Klanian and Adame (2013) evaluated the performance of Nile tilapia (O. niloticus) fingerlings raised at hyper-intensive stocking density in a recirculated aquaculture system (RAS). Fish (2.07 ± 0.04 g) were stocked in triplicate at 400 (T1), 500 (T2), and 600 (T3) fish m−1. The density of stocks had no significant effect on survival. There were substantially higher growth rates of T1 and T2 than T3. Temperature affected 41% of the SGR of T1.

The effects of feeding frequency on O. niloticus growth and nutrient utilization of fingerlings are studied by Jegede and Olorunfemi (2013). A 58-day feeding trial was performed to examine the effects on O. niloticus (3.40 g ± 0.04) at different feeding frequencies, one, two, three, and four times every day, respectively, in concrete tanks with a capacity of 400L. The feeding frequency of three times a day and other feeding frequencies considerably increased (p < 0.05) concerning the final average weight.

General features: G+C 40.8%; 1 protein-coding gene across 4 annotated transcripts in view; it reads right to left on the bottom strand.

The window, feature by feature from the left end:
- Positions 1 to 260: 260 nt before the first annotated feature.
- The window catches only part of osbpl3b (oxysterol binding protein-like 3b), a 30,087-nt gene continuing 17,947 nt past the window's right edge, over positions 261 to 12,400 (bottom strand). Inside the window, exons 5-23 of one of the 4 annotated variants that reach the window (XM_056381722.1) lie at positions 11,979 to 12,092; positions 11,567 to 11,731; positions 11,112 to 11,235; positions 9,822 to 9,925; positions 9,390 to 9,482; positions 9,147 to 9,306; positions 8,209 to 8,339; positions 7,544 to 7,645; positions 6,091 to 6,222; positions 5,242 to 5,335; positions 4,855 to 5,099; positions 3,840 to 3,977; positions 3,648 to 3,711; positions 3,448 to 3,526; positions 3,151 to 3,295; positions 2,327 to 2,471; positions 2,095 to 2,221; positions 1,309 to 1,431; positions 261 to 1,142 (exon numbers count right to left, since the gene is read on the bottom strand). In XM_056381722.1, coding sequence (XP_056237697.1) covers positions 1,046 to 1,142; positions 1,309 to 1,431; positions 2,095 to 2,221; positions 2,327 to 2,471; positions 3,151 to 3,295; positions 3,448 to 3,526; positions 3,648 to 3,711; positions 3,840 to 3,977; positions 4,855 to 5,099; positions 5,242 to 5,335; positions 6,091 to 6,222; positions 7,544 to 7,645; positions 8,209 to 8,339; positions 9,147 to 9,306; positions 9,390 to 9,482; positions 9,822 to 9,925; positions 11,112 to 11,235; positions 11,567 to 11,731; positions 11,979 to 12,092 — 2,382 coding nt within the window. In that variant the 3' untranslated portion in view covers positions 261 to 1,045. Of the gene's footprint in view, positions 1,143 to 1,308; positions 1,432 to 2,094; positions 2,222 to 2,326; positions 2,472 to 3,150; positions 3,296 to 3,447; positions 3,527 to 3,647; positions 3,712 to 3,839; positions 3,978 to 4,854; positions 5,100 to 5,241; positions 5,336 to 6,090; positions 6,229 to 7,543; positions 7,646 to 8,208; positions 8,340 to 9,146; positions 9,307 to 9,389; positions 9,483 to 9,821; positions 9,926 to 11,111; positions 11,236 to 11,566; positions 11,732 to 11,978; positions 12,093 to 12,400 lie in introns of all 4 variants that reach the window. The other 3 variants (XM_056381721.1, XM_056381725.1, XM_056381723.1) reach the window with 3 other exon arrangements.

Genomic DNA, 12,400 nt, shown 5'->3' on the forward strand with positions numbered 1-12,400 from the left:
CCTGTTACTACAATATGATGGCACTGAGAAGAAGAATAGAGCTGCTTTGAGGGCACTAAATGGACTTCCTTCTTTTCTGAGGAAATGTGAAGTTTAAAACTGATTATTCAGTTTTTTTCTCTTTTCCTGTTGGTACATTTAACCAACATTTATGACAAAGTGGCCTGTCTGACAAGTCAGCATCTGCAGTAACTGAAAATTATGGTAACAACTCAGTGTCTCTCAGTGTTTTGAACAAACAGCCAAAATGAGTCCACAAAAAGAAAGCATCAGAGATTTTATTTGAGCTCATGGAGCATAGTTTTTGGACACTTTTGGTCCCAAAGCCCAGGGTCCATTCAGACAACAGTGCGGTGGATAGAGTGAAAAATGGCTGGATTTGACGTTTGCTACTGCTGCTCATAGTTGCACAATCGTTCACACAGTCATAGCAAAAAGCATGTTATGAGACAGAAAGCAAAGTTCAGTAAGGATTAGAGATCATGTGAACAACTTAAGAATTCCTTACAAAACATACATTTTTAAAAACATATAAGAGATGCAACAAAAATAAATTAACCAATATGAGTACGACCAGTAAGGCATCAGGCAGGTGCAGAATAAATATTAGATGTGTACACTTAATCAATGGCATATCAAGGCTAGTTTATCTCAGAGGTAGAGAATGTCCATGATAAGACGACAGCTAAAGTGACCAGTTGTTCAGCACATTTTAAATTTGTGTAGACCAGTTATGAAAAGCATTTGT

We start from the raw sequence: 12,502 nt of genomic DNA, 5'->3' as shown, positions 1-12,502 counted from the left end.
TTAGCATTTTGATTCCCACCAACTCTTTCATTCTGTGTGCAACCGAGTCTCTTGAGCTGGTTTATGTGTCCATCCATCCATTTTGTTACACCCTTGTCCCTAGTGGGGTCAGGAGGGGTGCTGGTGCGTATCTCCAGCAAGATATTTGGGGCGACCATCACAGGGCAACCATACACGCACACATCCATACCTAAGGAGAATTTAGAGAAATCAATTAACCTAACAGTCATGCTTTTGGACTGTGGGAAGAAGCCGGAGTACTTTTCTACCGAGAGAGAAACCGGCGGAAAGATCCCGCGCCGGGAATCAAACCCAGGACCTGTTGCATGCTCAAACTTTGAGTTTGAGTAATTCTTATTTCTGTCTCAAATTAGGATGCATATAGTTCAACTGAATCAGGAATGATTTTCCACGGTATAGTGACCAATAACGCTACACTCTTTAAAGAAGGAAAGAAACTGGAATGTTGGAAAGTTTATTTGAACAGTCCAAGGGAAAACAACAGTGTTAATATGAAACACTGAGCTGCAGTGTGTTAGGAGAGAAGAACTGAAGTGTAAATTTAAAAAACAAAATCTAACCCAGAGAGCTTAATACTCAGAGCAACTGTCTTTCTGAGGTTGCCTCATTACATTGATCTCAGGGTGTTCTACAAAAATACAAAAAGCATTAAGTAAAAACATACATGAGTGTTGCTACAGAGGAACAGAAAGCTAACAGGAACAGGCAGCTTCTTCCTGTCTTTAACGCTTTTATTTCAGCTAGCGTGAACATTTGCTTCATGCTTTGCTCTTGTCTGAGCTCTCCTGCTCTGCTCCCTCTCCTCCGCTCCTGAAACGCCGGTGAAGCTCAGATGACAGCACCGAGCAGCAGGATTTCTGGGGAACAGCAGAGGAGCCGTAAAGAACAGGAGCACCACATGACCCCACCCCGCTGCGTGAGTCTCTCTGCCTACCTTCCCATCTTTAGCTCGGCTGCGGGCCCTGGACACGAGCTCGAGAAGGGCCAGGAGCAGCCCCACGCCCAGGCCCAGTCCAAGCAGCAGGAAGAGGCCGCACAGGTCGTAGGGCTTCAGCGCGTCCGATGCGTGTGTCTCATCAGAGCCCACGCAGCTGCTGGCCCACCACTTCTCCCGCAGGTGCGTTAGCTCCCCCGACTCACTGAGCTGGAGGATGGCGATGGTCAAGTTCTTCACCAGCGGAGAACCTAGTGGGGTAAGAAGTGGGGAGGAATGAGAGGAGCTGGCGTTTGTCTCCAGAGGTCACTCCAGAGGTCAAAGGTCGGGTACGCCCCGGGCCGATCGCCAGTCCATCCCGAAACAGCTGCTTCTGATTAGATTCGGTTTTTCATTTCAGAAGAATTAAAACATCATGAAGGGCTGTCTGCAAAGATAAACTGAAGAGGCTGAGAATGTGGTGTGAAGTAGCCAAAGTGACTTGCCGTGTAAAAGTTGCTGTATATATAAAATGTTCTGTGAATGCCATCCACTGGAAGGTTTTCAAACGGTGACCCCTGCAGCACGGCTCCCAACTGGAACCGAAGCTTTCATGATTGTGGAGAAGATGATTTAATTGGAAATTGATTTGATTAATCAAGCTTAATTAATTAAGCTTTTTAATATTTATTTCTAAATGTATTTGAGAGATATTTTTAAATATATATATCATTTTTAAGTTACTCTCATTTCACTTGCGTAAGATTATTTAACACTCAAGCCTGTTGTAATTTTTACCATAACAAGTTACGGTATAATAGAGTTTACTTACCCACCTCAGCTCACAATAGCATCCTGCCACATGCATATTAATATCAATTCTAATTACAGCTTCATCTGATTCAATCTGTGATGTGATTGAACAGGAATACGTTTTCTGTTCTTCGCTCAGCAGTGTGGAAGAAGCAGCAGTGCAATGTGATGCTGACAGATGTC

Chakraborty et al. (2011) have examined the growth rates in cistern, pen, flow-through, and pond systems of mono-sexual and mixed-sex tilapia fish. It was found that the weight, length, daily weight gain (DWG), GSR, and protein content of mono-sexual tilapia were significantly higher than those of mixed-sex fish. The fish’s weight, DWG, and protein content in the pond culture were considerably greater than in the other three culture systems. Finally, with an increased feeding rate, growth efficiency and net yield were increased, and repeated feeding for the optimum results of O. niloticus was recommended.

Factors that affect O. niloticus fish growth performance

Different stocking densities